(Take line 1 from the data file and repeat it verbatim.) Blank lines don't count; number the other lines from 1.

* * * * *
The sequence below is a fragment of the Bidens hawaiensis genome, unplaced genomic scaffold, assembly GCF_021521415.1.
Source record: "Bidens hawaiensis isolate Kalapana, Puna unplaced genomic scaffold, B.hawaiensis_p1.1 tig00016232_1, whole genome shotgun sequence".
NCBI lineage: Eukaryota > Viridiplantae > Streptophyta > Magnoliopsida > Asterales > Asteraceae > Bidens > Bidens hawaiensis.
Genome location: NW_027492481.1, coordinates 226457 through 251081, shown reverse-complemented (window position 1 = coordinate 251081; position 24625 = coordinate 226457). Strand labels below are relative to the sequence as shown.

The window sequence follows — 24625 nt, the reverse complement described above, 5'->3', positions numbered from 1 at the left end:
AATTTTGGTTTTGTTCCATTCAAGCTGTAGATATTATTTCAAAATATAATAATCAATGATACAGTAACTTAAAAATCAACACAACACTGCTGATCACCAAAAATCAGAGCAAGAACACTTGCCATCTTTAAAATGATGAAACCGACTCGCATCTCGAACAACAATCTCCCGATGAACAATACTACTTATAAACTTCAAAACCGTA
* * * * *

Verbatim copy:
The sequence below is a fragment of the Bidens hawaiensis genome, unplaced genomic scaffold, assembly GCF_021521415.1.